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Posted 17 September 2021 - 05:17 PM

I watched the ISS make a nice high pass last night from my location in Northern Kentucky just south of Cincinnati.

The ISS did a 6:18PM pass over here on 9/15. It was literally brighter than Venus. Truly spectacular.

 

(Very) early this morning, I was able to find NGC 2362, M41, and M47 with the 25x100s. Someday I'll get ambitious enough to look for a small fraction of the objects Fiske reports. Dude's an astronomy machine!


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#2091 aznuge

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Posted 17 September 2021 - 05:55 PM

Ceres, dear Ceres, - oh how I have longed to see thee!

 

Third time's a charm...  It turns out that my favorite "Star Program A" had you in the wrong location.  But when I saw you in the early morning darkness, and your mysterious light filled my eyepieces, the attraction was unmistakable - I knew it was you!  Then later I checked with "Star Program B" and I confirmed it was you.  I'm so glad for this chance encounter. You have met all my expectations and more.

 

nuge


Edited by aznuge, 17 September 2021 - 06:01 PM.

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#2092 Terra Nova

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Posted 17 September 2021 - 07:29 PM

I just saw the ISS go over again. It began at 8:12 pm EDT, culminated at 8:15 pm and I lost sight of it behind a hill to my north at 8:17. It was above the eastern horizon from SE to NE at a max altitude of 50° well above the Moon and Jupiter and it was brighter than Jupiter. I used the same wide angle Binolux 7x35s. 


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#2093 hallelujah

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Posted 17 September 2021 - 07:42 PM

I just saw the ISS go over again. It began at 8:12 pm EDT, culminated at 8:15 pm and I lost sight of it behind a hill to my north at 8:17.

This is good to know.

Someone told me, maybe it was last year, here on CN, that the ISS pass only lasts for a few seconds. confused1.gif

At the time I thought that that was incredibly fast for the ISS.

It's good to know that I wasn't loosing my whits. gramps.gif

Thanks.

 

Stan


Edited by hallelujah, 17 September 2021 - 07:42 PM.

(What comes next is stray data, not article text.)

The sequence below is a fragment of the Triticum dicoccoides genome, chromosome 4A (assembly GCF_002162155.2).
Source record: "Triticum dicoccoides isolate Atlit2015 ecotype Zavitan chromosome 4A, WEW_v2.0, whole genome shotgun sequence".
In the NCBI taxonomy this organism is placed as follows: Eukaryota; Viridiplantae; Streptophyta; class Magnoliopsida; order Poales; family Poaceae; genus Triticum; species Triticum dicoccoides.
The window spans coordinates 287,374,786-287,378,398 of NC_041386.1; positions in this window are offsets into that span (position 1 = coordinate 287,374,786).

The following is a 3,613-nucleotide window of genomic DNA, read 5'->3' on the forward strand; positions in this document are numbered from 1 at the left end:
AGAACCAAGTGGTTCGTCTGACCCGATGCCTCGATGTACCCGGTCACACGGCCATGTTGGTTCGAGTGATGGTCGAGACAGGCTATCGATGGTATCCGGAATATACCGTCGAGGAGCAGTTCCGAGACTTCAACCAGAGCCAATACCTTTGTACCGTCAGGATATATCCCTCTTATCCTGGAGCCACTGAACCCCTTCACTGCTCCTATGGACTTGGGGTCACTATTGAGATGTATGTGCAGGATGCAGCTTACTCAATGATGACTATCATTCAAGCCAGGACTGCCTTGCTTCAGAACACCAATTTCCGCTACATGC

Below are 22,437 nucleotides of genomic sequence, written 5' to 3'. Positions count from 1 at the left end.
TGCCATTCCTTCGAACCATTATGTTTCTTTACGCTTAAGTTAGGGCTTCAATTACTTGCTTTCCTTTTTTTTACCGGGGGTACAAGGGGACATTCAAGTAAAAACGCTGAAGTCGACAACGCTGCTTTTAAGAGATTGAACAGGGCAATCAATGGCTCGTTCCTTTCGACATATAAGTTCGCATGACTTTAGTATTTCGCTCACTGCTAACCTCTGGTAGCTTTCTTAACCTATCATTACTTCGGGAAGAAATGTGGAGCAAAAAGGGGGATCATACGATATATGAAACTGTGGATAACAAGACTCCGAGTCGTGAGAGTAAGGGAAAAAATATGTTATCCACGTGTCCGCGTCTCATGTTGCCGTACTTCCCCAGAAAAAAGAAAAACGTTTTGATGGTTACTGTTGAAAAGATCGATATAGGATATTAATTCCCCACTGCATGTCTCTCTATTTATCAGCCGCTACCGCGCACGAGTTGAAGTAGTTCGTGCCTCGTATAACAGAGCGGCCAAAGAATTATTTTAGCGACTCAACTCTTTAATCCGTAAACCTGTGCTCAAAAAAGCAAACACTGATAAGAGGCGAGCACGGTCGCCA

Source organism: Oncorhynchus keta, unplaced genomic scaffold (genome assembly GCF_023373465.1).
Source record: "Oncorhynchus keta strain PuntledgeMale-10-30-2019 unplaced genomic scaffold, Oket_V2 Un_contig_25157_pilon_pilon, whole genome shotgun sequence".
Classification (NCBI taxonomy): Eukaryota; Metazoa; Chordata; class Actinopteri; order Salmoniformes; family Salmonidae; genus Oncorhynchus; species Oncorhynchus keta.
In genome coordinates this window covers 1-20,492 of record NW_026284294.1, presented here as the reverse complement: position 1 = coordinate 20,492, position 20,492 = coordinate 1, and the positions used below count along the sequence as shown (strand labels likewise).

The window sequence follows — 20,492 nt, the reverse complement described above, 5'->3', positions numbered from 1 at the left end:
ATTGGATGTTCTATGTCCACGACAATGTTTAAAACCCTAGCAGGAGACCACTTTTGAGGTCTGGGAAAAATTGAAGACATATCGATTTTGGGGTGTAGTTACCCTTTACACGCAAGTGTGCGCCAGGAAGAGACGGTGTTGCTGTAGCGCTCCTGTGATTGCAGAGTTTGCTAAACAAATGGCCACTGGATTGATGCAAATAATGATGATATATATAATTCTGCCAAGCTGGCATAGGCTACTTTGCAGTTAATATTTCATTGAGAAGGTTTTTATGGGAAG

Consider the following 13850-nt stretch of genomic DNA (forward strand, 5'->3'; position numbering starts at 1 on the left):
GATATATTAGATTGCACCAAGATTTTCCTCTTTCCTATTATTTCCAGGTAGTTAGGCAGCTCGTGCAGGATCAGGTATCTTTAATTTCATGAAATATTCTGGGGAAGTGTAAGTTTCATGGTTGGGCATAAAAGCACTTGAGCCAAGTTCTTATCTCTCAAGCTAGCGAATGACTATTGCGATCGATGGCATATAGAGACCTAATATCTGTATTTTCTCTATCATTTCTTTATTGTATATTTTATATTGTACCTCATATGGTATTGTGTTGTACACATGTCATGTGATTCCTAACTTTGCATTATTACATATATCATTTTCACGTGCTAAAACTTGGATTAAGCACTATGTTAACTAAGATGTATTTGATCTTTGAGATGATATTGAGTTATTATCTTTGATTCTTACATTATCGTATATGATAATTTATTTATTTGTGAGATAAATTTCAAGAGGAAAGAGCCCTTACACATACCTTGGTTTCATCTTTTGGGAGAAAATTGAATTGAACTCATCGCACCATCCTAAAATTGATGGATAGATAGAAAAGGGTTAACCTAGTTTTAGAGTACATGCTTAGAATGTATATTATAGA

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#2094 ayadai

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Posted 18 September 2021 - 05:46 AM

Someone told me, maybe it was last year, here on CN, that the ISS pass only lasts for a few seconds. confused1.gif

At the time I thought that that was incredibly fast for the ISS.

Duration depends on your location and its relation to the line that the ISS is on at the time; it typically takes several minutes. This site will show you upcoming passes for your location and all details appertaining thereto. Note that if there are no visible passes for your location in the next week, it may display nothing.


Edited by ayadai, 18 September 2021 - 05:47 AM.

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#2095 Terra Nova

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Posted 18 September 2021 - 10:57 AM

Duration depends on your location and its relation to the line that the ISS is on at the time; it typically takes several minutes. This site will show you upcoming passes for your location and all details appertaining thereto. Note that if there are no visible passes for your location in the next week, it may display nothing.

This is the tracker I use for the ISS:

 

https://spacestationfinder.com


Edited by Terra Nova, 18 September 2021 - 11:05 AM.

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#2096 Fiske

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Posted 19 September 2021 - 04:37 PM

I observed from Powell Observatory in Louisburg Kansas Wednesday evening, 15 September at the invitation of a friend and had a fine DSO session despite the 72% illuminated waxing gibbous moon (basically by confining my observations to Cepheus and Cassiopeia on the opposite side of the sky wink.gif). I've been spending a lot of time hanging out in the region near Herschel's Garnet Star, thanks to Nuge and his reports/diagrams of STF 2816 and the "pinwheel" cluster (IC 1396) along with comments and observations from other contributors.

 

SA2K == Sky Atlas 2000 / UM2K == Uranometria 2000

 

med_gallery_2707_15684_1154365.jpg

 

STF 2816 Cepheus
21h39m +57*29' / SA2K: 3; UM2K: 19
AD 5.73/7.53 20.6" pa 339*
AC 5.73/7.48 11.8" pa 121*